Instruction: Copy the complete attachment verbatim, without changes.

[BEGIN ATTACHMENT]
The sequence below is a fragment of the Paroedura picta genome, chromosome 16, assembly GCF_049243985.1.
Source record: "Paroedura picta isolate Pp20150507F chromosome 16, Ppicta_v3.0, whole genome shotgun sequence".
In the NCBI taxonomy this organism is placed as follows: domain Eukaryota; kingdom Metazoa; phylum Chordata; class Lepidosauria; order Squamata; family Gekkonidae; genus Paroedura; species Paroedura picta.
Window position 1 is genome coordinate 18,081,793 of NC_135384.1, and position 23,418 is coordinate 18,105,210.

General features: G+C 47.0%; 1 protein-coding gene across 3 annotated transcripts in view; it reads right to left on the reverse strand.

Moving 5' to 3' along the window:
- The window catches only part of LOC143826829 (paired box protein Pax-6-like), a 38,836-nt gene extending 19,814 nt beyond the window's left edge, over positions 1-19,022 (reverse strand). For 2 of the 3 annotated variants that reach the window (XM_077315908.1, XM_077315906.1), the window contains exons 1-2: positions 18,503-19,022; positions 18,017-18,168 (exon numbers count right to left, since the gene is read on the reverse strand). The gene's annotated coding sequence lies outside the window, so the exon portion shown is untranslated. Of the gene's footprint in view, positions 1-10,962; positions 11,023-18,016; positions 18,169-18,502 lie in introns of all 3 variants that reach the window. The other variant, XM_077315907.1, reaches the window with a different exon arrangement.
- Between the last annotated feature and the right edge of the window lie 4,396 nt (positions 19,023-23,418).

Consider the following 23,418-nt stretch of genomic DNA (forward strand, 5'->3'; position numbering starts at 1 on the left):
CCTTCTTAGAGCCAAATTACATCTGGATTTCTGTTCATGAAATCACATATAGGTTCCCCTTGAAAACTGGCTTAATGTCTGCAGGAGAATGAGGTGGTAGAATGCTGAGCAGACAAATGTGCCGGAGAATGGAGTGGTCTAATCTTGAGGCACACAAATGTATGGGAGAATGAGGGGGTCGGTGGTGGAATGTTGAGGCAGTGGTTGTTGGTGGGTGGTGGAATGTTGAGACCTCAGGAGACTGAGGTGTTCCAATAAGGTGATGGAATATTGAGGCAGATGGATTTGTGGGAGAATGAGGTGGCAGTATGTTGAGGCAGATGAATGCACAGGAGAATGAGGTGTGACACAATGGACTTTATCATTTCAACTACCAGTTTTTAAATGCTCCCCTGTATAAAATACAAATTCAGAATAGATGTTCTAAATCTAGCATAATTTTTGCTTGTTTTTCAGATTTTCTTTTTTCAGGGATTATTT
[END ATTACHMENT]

The sequence below is a fragment of the Paroedura picta genome, chromosome 16, assembly GCF_049243985.1.
Source record: "Paroedura picta isolate Pp20150507F chromosome 16, Ppicta_v3.0, whole genome shotgun sequence".
In the NCBI taxonomy this organism is placed as follows: domain Eukaryota; kingdom Metazoa; phylum Chordata; class Lepidosauria; order Squamata; family Gekkonidae; genus Paroedura; species Paroedura picta.
Window position 1 is genome coordinate 18,081,793 of NC_135384.1, and position 23,418 is coordinate 18,105,210.

General features: G+C 47.0%; 1 protein-coding gene across 3 annotated transcripts in view; it reads right to left on the reverse strand.

Moving 5' to 3' along the window:
- The window catches only part of LOC143826829 (paired box protein Pax-6-like), a 38,836-nt gene extending 19,814 nt beyond the window's left edge, over positions 1-19,022 (reverse strand). For 2 of the 3 annotated variants that reach the window (XM_077315908.1, XM_077315906.1), the window contains exons 1-2: positions 18,503-19,022; positions 18,017-18,168 (exon numbers count right to left, since the gene is read on the reverse strand). The gene's annotated coding sequence lies outside the window, so the exon portion shown is untranslated. Of the gene's footprint in view, positions 1-10,962; positions 11,023-18,016; positions 18,169-18,502 lie in introns of all 3 variants that reach the window. The other variant, XM_077315907.1, reaches the window with a different exon arrangement.
- Between the last annotated feature and the right edge of the window lie 4,396 nt (positions 19,023-23,418).

Consider the following 23,418-nt stretch of genomic DNA (forward strand, 5'->3'; position numbering starts at 1 on the left):
CCTTCTTAGAGCCAAATTACATCTGGATTTCTGTTCATGAAATCACATATAGGTTCCCCTTGAAAACTGGCTTAATGTCTGCAGGAGAATGAGGTGGTAGAATGCTGAGCAGACAAATGTGCCGGAGAATGGAGTGGTCTAATCTTGAGGCACACAAATGTATGGGAGAATGAGGGGGTCGGTGGTGGAATGTTGAGGCAGTGGTTGTTGGTGGGTGGTGGAATGTTGAGACCTCAGGAGACTGAGGTGTTCCAATAAGGTGATGGAATATTGAGGCAGATGGATTTGTGGGAGAATGAGGTGGCAGTATGTTGAGGCAGATGAATGCACAGGAGAATGAGGTGTGACACAATGGACTTTATCATTTCAACTACCAGTTTTTAAATGCTCCCCTGTATAAAATACAAATTCAGAATAGATGTTCTAAATCTAGCATAATTTTTGCTTGTTTTTCAGATTTTCTTTTTTCAGGGATTATTT